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James Mattis leaving a podium at the Pentagon. Photo: Aaron P. Bernstein/Getty Images

Just on the heels of President Trump's announcement that he would be pulling troops out of Syria, Defense Secretary James Mattis announced his resignation from the Trump administration, effective at the end of February.

Why it matters: Though Trump described Mattis' departure as a retirement, Mattis painted a picture of dissenting opinion in his resignation letter, saying he was "not aligned" with the president on key decisions. Key Republican officials are reacting to the news with reverence for Mattis and hope for the future.

What they're saying
  • Sen. Lindsey Graham (R-S.C.): "General Mattis is a combination of intellect and integrity. He has been in the fight against radical Islam for decades and provided sound and ethical military advice to President Trump."
  • Senate Majority Leader Mitch McConnell (R-Ken.): "I believe it's essential that the United States maintain and strengthen the post-World War II alliances that have been carefully built by leaders in both parties. We must also maintain a clear-eyed understanding of our friends and foes, and recognize that nations like Russia are among the latter. So I was sorry to learn that Secretary Mattis, who share these clear principles, will soon depart this administration. But I am particularly distressed that he is resigning due to sharp differences with the president on these and other key aspects of America's global leadership."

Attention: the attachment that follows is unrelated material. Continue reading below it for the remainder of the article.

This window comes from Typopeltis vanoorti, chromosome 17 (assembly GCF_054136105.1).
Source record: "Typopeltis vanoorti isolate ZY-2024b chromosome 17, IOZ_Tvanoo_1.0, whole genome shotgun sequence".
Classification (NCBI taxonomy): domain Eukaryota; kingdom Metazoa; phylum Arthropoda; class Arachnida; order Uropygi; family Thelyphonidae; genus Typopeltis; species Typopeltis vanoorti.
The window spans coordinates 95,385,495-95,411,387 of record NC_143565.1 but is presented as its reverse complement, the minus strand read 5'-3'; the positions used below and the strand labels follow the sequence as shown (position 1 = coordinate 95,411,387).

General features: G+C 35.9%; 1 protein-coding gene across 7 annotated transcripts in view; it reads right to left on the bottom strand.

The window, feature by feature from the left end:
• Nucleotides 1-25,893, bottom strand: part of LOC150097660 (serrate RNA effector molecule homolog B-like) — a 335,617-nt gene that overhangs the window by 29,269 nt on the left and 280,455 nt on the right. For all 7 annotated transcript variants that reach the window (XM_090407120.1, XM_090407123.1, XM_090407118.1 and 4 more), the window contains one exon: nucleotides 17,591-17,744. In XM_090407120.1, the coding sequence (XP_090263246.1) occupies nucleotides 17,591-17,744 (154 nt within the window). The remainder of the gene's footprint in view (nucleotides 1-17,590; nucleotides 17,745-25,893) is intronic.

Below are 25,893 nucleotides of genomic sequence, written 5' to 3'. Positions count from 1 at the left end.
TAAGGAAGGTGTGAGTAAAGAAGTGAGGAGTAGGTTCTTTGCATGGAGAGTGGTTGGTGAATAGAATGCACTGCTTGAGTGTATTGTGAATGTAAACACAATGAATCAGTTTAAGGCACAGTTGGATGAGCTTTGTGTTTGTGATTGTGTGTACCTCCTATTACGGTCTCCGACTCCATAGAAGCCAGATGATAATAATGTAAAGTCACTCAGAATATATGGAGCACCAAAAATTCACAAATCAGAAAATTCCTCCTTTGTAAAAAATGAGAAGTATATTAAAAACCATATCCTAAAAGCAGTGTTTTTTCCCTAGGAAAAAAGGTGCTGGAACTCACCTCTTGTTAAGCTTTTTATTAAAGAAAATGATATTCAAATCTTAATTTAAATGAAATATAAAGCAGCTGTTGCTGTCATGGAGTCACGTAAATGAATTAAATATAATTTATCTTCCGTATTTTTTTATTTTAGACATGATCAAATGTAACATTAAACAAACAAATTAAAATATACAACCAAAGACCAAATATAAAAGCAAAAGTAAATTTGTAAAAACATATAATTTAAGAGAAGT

• House Speaker Paul Ryan: "The House is indebted to Secretary Mattis for his service. With our country’s defense in his hands, we have become a safer America at home, and a more commanding force abroad. His patriotism and grit are matched only by his humility and graciousness."
  • Sen. Marco Rubio (R-Fla.): "Just read Gen. Mattis resignation letter. It makes it abundantly clear that we are headed towards a series of grave policy errors which will endanger our nation, damage our alliances and empower our adversaries."
  • Sen. Ben Sasse (R-Neb.): "This is a sad day. General Mattis was giving advice POTUS needs to hear. Mattis rightly believes that Russia [and] China are adversaries, and that we are at war with jihadists across the globe who plot to kill Americans. Isolationism is a weak strategy that will harm Americans."
  • Rep. Mike Rogers (R-Mich.) "Secretary Mattis served his country with honor. His resignation is a loss to our country’s leadership."

Go deeper: Read Mattis' resignation letter

Go deeper

Dan Primack, author of Pro Rata
45 mins ago - Economy & Business

Coinbase files to go public

Illustration: Eniola Odetunde/Axios

Cryptocurrency exchange Coinbase on Thursday filed to go public via a $1 billion direct listing.

Why it matters: This comes in the midst of a crypto boom, and the listing may further legitimize the industry.

Trump’s blunt weapon: State GOP leaders

Trump supporters rally near Mar-a-Lago on Feb. 15. Photo: Joe Raedle/Getty Images

President Trump didn't have to punish his critics in Congress — his allies back in the states instantly and eagerly did the dirty work.

Why it matters: Virtually every Republican who supported impeachment was censured back home, or threatened with a primary challenge.

The modern way to hire a big-city police chief

Illustration: Annelise Capossela/Axios

When it comes to picking a city's top cop, closed-door selection processes have been replaced by highly public exercises where everyone gets to vet the candidates — who must have better community-relations skills than ever.

Why it matters: In the post-George-Floyd era, with policing under utmost scrutiny, the choosing of a police chief has become something akin to an election, with the need to build consensus around a candidate. And the candidate pool has gotten smaller.